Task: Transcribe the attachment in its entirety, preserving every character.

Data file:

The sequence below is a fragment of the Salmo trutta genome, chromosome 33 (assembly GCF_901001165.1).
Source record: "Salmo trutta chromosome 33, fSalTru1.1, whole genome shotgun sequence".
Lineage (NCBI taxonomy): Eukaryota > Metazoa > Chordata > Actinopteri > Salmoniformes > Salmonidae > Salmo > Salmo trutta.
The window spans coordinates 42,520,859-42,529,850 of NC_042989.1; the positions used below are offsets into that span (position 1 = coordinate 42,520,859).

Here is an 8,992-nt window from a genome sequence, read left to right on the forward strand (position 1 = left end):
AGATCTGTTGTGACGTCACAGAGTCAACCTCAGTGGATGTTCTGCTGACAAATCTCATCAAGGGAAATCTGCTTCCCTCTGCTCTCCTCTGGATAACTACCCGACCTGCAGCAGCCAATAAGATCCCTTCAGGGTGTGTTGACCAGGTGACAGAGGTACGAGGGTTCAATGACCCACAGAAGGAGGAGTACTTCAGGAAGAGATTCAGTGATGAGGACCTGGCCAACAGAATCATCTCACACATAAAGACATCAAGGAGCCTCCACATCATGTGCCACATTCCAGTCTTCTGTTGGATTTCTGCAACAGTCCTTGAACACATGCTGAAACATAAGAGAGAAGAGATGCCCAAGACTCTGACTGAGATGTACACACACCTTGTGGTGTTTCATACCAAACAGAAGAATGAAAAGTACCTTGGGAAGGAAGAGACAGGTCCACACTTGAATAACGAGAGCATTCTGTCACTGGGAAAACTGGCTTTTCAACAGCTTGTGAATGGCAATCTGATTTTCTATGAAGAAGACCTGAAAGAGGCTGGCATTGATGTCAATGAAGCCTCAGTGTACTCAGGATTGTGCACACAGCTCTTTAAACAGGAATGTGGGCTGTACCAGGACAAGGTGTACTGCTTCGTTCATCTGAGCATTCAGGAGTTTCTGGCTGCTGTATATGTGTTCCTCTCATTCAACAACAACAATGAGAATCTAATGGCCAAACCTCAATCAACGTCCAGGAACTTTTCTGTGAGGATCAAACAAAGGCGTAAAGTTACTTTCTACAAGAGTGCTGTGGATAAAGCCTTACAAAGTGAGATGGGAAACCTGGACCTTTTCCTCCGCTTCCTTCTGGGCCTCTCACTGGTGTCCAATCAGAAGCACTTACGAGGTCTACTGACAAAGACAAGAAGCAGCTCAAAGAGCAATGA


The sequence below is a fragment of the Salmo trutta genome, chromosome 33 (assembly GCF_901001165.1).
Source record: "Salmo trutta chromosome 33, fSalTru1.1, whole genome shotgun sequence".
Lineage (NCBI taxonomy): Eukaryota > Metazoa > Chordata > Actinopteri > Salmoniformes > Salmonidae > Salmo > Salmo trutta.
The window spans coordinates 42,520,859-42,529,850 of NC_042989.1; the positions used below are offsets into that span (position 1 = coordinate 42,520,859).

Here is an 8,992-nt window from a genome sequence, read left to right on the forward strand (position 1 = left end):
AGATCTGTTGTGACGTCACAGAGTCAACCTCAGTGGATGTTCTGCTGACAAATCTCATCAAGGGAAATCTGCTTCCCTCTGCTCTCCTCTGGATAACTACCCGACCTGCAGCAGCCAATAAGATCCCTTCAGGGTGTGTTGACCAGGTGACAGAGGTACGAGGGTTCAATGACCCACAGAAGGAGGAGTACTTCAGGAAGAGATTCAGTGATGAGGACCTGGCCAACAGAATCATCTCACACATAAAGACATCAAGGAGCCTCCACATCATGTGCCACATTCCAGTCTTCTGTTGGATTTCTGCAACAGTCCTTGAACACATGCTGAAACATAAGAGAGAAGAGATGCCCAAGACTCTGACTGAGATGTACACACACCTTGTGGTGTTTCATACCAAACAGAAGAATGAAAAGTACCTTGGGAAGGAAGAGACAGGTCCACACTTGAATAACGAGAGCATTCTGTCACTGGGAAAACTGGCTTTTCAACAGCTTGTGAATGGCAATCTGATTTTCTATGAAGAAGACCTGAAAGAGGCTGGCATTGATGTCAATGAAGCCTCAGTGTACTCAGGATTGTGCACACAGCTCTTTAAACAGGAATGTGGGCTGTACCAGGACAAGGTGTACTGCTTCGTTCATCTGAGCATTCAGGAGTTTCTGGCTGCTGTATATGTGTTCCTCTCATTCAACAACAACAATGAGAATCTAATGGCCAAACCTCAATCAACGTCCAGGAACTTTTCTGTGAGGATCAAACAAAGGCGTAAAGTTACTTTCTACAAGAGTGCTGTGGATAAAGCCTTACAAAGTGAGATGGGAAACCTGGACCTTTTCCTCCGCTTCCTTCTGGGCCTCTCACTGGTGTCCAATCAGAAGCACTTACGAGGTCTACTGACAAAGACAAGAAGCAGCTCAAAGAGCAATGA